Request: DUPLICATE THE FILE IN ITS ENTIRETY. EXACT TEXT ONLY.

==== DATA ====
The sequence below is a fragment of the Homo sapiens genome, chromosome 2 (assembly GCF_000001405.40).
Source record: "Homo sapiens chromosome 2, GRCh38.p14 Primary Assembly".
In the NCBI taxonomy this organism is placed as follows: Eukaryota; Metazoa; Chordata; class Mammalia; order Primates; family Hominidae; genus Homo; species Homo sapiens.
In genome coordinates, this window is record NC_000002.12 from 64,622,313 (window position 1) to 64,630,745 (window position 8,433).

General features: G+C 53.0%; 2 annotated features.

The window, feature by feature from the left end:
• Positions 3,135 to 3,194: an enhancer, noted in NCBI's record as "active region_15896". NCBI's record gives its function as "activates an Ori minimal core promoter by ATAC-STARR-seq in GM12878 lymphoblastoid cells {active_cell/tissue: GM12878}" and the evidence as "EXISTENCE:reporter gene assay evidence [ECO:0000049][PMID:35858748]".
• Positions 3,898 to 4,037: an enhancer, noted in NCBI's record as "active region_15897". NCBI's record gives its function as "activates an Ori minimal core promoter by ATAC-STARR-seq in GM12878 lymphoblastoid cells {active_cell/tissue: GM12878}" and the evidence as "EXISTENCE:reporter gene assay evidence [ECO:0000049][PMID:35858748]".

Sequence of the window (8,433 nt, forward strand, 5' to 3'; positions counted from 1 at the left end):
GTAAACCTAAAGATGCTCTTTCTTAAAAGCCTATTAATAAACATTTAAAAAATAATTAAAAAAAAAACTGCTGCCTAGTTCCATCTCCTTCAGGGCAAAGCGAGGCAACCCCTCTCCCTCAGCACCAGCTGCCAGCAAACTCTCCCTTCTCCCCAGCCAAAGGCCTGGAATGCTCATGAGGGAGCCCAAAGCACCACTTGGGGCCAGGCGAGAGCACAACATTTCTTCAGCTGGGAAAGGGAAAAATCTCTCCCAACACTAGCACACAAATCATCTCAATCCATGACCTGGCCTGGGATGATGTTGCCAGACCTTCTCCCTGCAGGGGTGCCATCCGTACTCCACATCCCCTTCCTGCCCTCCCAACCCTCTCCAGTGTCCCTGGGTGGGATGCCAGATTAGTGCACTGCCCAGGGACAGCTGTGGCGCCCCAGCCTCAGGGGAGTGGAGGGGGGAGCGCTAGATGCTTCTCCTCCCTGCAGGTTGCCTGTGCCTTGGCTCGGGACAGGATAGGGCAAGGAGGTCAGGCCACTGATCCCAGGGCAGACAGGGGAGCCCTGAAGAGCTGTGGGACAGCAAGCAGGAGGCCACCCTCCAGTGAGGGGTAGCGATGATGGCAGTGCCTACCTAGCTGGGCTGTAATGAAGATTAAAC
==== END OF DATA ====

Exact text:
The sequence below is a fragment of the Homo sapiens genome, chromosome 2 (assembly GCF_000001405.40).
Source record: "Homo sapiens chromosome 2, GRCh38.p14 Primary Assembly".
In the NCBI taxonomy this organism is placed as follows: Eukaryota; Metazoa; Chordata; class Mammalia; order Primates; family Hominidae; genus Homo; species Homo sapiens.
In genome coordinates, this window is record NC_000002.12 from 64,622,313 (window position 1) to 64,630,745 (window position 8,433).

General features: G+C 53.0%; 2 annotated features.

The window, feature by feature from the left end:
• Positions 3,135 to 3,194: an enhancer, noted in NCBI's record as "active region_15896". NCBI's record gives its function as "activates an Ori minimal core promoter by ATAC-STARR-seq in GM12878 lymphoblastoid cells {active_cell/tissue: GM12878}" and the evidence as "EXISTENCE:reporter gene assay evidence [ECO:0000049][PMID:35858748]".
• Positions 3,898 to 4,037: an enhancer, noted in NCBI's record as "active region_15897". NCBI's record gives its function as "activates an Ori minimal core promoter by ATAC-STARR-seq in GM12878 lymphoblastoid cells {active_cell/tissue: GM12878}" and the evidence as "EXISTENCE:reporter gene assay evidence [ECO:0000049][PMID:35858748]".

Sequence of the window (8,433 nt, forward strand, 5' to 3'; positions counted from 1 at the left end):
GTAAACCTAAAGATGCTCTTTCTTAAAAGCCTATTAATAAACATTTAAAAAATAATTAAAAAAAAAACTGCTGCCTAGTTCCATCTCCTTCAGGGCAAAGCGAGGCAACCCCTCTCCCTCAGCACCAGCTGCCAGCAAACTCTCCCTTCTCCCCAGCCAAAGGCCTGGAATGCTCATGAGGGAGCCCAAAGCACCACTTGGGGCCAGGCGAGAGCACAACATTTCTTCAGCTGGGAAAGGGAAAAATCTCTCCCAACACTAGCACACAAATCATCTCAATCCATGACCTGGCCTGGGATGATGTTGCCAGACCTTCTCCCTGCAGGGGTGCCATCCGTACTCCACATCCCCTTCCTGCCCTCCCAACCCTCTCCAGTGTCCCTGGGTGGGATGCCAGATTAGTGCACTGCCCAGGGACAGCTGTGGCGCCCCAGCCTCAGGGGAGTGGAGGGGGGAGCGCTAGATGCTTCTCCTCCCTGCAGGTTGCCTGTGCCTTGGCTCGGGACAGGATAGGGCAAGGAGGTCAGGCCACTGATCCCAGGGCAGACAGGGGAGCCCTGAAGAGCTGTGGGACAGCAAGCAGGAGGCCACCCTCCAGTGAGGGGTAGCGATGATGGCAGTGCCTACCTAGCTGGGCTGTAATGAAGATTAAAC